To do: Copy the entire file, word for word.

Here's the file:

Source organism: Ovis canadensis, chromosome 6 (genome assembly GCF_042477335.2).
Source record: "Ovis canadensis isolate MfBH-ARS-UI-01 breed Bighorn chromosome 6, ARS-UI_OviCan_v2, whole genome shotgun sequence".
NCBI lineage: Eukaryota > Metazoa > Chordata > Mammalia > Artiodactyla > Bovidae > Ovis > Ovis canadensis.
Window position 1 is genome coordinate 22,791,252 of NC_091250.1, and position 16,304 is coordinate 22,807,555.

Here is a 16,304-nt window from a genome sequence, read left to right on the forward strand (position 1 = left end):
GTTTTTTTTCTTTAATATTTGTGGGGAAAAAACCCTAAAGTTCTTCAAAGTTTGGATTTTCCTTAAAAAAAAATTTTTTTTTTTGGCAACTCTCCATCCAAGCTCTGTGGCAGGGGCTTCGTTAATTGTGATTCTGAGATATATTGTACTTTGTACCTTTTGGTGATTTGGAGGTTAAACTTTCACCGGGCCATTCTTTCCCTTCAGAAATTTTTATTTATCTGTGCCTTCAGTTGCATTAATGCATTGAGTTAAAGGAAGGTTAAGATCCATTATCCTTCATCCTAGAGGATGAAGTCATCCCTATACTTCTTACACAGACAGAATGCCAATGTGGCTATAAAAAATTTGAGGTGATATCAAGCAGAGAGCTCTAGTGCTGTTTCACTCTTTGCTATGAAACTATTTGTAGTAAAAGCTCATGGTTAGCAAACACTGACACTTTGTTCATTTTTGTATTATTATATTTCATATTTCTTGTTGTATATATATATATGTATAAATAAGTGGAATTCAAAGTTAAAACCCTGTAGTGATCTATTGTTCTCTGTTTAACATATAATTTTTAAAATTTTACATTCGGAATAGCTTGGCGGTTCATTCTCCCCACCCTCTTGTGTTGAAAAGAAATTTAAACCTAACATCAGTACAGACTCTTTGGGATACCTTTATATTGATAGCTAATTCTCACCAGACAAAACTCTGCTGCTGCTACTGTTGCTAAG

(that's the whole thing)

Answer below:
Source organism: Ovis canadensis, chromosome 6 (genome assembly GCF_042477335.2).
Source record: "Ovis canadensis isolate MfBH-ARS-UI-01 breed Bighorn chromosome 6, ARS-UI_OviCan_v2, whole genome shotgun sequence".
NCBI lineage: Eukaryota > Metazoa > Chordata > Mammalia > Artiodactyla > Bovidae > Ovis > Ovis canadensis.
Window position 1 is genome coordinate 22,791,252 of NC_091250.1, and position 16,304 is coordinate 22,807,555.

Here is a 16,304-nt window from a genome sequence, read left to right on the forward strand (position 1 = left end):
GTTTTTTTTCTTTAATATTTGTGGGGAAAAAACCCTAAAGTTCTTCAAAGTTTGGATTTTCCTTAAAAAAAAATTTTTTTTTTTGGCAACTCTCCATCCAAGCTCTGTGGCAGGGGCTTCGTTAATTGTGATTCTGAGATATATTGTACTTTGTACCTTTTGGTGATTTGGAGGTTAAACTTTCACCGGGCCATTCTTTCCCTTCAGAAATTTTTATTTATCTGTGCCTTCAGTTGCATTAATGCATTGAGTTAAAGGAAGGTTAAGATCCATTATCCTTCATCCTAGAGGATGAAGTCATCCCTATACTTCTTACACAGACAGAATGCCAATGTGGCTATAAAAAATTTGAGGTGATATCAAGCAGAGAGCTCTAGTGCTGTTTCACTCTTTGCTATGAAACTATTTGTAGTAAAAGCTCATGGTTAGCAAACACTGACACTTTGTTCATTTTTGTATTATTATATTTCATATTTCTTGTTGTATATATATATATGTATAAATAAGTGGAATTCAAAGTTAAAACCCTGTAGTGATCTATTGTTCTCTGTTTAACATATAATTTTTAAAATTTTACATTCGGAATAGCTTGGCGGTTCATTCTCCCCACCCTCTTGTGTTGAAAAGAAATTTAAACCTAACATCAGTACAGACTCTTTGGGATACCTTTATATTGATAGCTAATTCTCACCAGACAAAACTCTGCTGCTGCTACTGTTGCTAAG